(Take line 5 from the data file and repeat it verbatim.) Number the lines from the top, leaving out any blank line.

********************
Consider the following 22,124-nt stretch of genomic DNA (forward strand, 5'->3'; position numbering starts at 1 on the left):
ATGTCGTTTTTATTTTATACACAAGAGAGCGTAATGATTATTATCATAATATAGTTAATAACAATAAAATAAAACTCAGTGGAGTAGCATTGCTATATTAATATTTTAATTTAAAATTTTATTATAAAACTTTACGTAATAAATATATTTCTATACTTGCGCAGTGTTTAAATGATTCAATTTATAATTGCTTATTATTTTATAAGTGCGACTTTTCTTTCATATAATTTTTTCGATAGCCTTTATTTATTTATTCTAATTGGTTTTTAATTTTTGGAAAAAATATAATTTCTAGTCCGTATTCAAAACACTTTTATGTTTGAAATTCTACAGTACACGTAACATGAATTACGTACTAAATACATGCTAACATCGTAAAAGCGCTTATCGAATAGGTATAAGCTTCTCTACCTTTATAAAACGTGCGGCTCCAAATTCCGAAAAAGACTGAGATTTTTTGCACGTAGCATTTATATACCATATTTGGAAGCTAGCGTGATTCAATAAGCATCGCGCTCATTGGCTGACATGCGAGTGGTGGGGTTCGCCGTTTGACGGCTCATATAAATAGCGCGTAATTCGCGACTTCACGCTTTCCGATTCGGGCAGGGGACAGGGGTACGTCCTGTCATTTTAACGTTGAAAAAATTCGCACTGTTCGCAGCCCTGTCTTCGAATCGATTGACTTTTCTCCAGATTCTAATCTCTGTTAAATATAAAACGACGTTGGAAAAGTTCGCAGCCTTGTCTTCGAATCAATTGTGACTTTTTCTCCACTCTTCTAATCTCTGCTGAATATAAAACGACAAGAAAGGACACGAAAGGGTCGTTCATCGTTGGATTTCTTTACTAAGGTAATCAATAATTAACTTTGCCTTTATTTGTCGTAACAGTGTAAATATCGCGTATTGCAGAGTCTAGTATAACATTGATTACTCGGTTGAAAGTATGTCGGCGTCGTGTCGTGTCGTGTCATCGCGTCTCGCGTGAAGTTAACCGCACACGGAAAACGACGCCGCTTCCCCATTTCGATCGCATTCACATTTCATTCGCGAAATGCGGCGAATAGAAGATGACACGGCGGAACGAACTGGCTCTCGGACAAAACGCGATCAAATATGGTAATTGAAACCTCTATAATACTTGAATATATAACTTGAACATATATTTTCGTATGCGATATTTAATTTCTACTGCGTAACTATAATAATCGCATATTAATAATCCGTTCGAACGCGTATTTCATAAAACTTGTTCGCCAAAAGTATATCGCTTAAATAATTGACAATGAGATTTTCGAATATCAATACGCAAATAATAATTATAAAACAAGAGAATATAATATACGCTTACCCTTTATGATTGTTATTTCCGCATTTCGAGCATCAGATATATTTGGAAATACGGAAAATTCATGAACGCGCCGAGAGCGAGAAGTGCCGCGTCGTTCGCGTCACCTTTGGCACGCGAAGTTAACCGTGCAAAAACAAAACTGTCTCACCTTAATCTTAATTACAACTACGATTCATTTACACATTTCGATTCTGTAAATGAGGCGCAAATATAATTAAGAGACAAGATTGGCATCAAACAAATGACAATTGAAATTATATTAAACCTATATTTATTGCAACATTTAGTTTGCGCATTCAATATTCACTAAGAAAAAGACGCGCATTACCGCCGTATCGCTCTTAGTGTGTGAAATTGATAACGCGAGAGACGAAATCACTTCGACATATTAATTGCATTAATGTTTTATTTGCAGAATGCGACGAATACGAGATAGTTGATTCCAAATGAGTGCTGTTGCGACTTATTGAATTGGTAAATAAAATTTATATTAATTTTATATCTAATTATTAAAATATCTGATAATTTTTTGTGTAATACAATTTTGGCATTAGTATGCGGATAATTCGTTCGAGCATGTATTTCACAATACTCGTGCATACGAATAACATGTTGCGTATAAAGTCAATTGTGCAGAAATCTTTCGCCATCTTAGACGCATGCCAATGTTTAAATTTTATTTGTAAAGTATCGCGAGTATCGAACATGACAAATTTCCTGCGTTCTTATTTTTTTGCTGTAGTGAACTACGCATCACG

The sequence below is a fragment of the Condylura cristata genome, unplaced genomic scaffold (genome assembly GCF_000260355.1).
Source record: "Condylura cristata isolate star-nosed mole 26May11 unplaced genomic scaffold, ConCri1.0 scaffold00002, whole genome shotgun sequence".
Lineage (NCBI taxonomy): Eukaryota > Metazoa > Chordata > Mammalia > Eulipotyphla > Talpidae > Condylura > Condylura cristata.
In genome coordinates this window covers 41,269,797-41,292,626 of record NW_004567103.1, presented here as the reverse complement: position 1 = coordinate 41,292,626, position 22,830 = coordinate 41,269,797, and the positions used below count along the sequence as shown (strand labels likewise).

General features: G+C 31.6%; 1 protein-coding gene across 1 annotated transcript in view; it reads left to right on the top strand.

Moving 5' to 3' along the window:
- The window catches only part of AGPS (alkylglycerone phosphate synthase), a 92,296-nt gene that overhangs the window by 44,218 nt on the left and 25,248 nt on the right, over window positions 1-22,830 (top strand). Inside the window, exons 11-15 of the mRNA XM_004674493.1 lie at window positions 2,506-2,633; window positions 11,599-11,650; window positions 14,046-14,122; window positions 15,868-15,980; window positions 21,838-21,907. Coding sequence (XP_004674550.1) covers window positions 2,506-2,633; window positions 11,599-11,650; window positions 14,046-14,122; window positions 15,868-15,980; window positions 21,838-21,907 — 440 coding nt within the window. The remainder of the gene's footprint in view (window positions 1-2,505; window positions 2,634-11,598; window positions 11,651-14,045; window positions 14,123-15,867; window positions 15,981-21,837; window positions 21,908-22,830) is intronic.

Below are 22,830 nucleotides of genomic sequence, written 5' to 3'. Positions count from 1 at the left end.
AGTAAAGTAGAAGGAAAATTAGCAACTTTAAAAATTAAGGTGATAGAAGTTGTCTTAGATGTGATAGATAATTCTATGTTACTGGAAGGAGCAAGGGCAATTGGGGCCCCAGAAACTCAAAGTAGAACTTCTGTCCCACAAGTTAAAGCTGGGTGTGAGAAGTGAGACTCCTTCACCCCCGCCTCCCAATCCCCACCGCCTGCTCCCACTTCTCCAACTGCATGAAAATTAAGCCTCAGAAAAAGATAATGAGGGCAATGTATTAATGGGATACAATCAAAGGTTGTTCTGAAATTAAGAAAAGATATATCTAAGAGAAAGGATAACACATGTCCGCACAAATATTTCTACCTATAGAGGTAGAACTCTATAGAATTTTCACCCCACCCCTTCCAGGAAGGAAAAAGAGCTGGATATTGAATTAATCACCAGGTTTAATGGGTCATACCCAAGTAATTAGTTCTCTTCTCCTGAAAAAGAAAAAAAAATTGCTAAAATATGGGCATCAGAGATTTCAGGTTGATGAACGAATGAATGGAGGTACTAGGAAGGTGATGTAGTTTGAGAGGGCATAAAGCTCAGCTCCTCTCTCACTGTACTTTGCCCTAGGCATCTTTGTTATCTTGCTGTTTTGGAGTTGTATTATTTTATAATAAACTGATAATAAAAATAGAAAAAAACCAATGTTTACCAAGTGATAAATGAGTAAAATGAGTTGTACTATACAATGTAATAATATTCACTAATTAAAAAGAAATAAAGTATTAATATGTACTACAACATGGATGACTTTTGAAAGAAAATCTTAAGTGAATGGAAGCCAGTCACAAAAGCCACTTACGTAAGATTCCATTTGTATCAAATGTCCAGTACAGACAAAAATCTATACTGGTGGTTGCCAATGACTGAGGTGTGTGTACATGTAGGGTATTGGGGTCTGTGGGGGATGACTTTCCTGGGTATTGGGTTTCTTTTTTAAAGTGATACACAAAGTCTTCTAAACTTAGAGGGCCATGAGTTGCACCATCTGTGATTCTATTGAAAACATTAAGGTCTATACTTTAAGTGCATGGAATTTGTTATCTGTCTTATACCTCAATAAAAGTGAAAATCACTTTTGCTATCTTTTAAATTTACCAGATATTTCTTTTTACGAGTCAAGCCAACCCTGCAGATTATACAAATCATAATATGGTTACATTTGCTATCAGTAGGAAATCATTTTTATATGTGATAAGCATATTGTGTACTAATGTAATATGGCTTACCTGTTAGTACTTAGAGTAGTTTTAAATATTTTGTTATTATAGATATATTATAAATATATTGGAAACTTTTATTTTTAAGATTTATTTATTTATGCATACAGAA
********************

Lineage (NCBI taxonomy): Eukaryota > Metazoa > Chordata > Mammalia > Eulipotyphla > Talpidae > Condylura > Condylura cristata.